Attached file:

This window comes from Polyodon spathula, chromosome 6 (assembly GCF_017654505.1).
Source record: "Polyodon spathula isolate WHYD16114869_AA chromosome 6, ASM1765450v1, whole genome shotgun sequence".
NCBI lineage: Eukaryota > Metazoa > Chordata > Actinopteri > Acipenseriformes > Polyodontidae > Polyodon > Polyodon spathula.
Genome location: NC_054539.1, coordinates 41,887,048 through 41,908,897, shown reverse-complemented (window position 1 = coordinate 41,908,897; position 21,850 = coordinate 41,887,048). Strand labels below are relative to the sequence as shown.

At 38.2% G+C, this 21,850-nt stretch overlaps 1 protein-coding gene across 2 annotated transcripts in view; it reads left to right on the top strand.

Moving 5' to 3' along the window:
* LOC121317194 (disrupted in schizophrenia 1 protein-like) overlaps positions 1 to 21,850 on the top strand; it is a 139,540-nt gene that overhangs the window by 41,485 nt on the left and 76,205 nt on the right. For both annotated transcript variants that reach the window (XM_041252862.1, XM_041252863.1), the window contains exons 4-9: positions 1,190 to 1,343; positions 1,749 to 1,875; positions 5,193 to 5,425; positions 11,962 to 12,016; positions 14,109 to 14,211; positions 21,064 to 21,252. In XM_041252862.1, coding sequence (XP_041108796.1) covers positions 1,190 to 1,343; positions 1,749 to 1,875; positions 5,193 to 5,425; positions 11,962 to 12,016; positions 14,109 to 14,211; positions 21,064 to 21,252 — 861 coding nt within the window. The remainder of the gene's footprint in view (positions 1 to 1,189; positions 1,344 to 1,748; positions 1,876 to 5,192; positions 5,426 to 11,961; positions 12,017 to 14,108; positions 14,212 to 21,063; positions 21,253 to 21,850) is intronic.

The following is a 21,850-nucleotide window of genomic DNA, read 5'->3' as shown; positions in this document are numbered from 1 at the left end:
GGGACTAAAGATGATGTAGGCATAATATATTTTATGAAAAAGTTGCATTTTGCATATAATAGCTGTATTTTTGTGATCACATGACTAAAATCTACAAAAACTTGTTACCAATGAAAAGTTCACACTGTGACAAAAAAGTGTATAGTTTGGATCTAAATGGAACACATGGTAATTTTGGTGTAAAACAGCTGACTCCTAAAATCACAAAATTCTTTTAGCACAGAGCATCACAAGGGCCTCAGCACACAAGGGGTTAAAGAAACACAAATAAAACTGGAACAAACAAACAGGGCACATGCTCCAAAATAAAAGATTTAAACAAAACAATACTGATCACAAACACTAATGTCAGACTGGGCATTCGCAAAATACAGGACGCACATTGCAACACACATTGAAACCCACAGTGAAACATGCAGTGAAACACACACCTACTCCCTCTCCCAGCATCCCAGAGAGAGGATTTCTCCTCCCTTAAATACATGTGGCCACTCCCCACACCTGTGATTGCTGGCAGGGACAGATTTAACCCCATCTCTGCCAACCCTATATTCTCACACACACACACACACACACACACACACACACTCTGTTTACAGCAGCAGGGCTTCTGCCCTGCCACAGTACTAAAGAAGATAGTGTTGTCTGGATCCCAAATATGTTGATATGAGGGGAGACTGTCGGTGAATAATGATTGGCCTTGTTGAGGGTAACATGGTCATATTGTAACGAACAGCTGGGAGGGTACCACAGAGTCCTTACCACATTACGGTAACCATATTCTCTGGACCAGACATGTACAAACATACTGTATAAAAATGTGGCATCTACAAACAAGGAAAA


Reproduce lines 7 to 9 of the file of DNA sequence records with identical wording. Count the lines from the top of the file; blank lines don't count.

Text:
* LOC121317194 (disrupted in schizophrenia 1 protein-like) overlaps positions 1 to 21,850 on the top strand; it is a 139,540-nt gene that overhangs the window by 41,485 nt on the left and 76,205 nt on the right. For both annotated transcript variants that reach the window (XM_041252862.1, XM_041252863.1), the window contains exons 4-9: positions 1,190 to 1,343; positions 1,749 to 1,875; positions 5,193 to 5,425; positions 11,962 to 12,016; positions 14,109 to 14,211; positions 21,064 to 21,252. In XM_041252862.1, coding sequence (XP_041108796.1) covers positions 1,190 to 1,343; positions 1,749 to 1,875; positions 5,193 to 5,425; positions 11,962 to 12,016; positions 14,109 to 14,211; positions 21,064 to 21,252 — 861 coding nt within the window. The remainder of the gene's footprint in view (positions 1 to 1,189; positions 1,344 to 1,748; positions 1,876 to 5,192; positions 5,426 to 11,961; positions 12,017 to 14,108; positions 14,212 to 21,063; positions 21,253 to 21,850) is intronic.

The following is a 21,850-nucleotide window of genomic DNA, read 5'->3' as shown; positions in this document are numbered from 1 at the left end:
GGGACTAAAGATGATGTAGGCATAATATATTTTATGAAAAAGTTGCATTTTGCATATAATAGCTGTATTTTTGTGATCACATGACTAAAATCTACAAAAACTTGTTACCAATGAAAAGTTCACACTGTGACAAAAAAGTGTATAGTTTGGATCTAAATGGAACACATGGTAATTTTGGTGTAAAACAGCTGACTCCTAAAATCACAAAATTCTTTTAGCACAGAGCATCACAAGGGCCTCAGCACACAAGGGGTTAAAGAAACACAAATAAAACTGGAACAAACAAACAGGGCACATGCTCCAAAATAAAAGATTTAAACAAAACAATACTGATCACAAACACTAATGTCAGACTGGGCATTCGCAAAATACAGGACGCACATTGCAACACACATTGAAACCCACAGTGAAACATGCAGTGAAACACACACCTACTCCCTCTCCCAGCATCCCAGAGAGAGGATTTCTCCTCCCTTAAATACATGTGGCCACTCCCCACACCTGTGATTGCTGGCAGGGACAGATTTAACCCCATCTCTGCCAACCCTATATTCTCACACACACACACACACACACACACACACACACTCTGTTTACAGCAGCAGGGCTTCTGCCCTGCCACAGTACTAAAGAAGATAGTGTTGTCTGGATCCCAAATATGTTGATATGAGGGGAGACTGTCGGTGAATAATGATTGGCCTTGTTGAGGGTAACATGGTCATATTGTAACGAACAGCTGGGAGGGTACCACAGAGTCCTTACCACATTACGGTAACCATATTCTCTGGACCAGACATGTACAAACATACTGTATAAAAATGTGGCATCTACAAACAAGGAAAA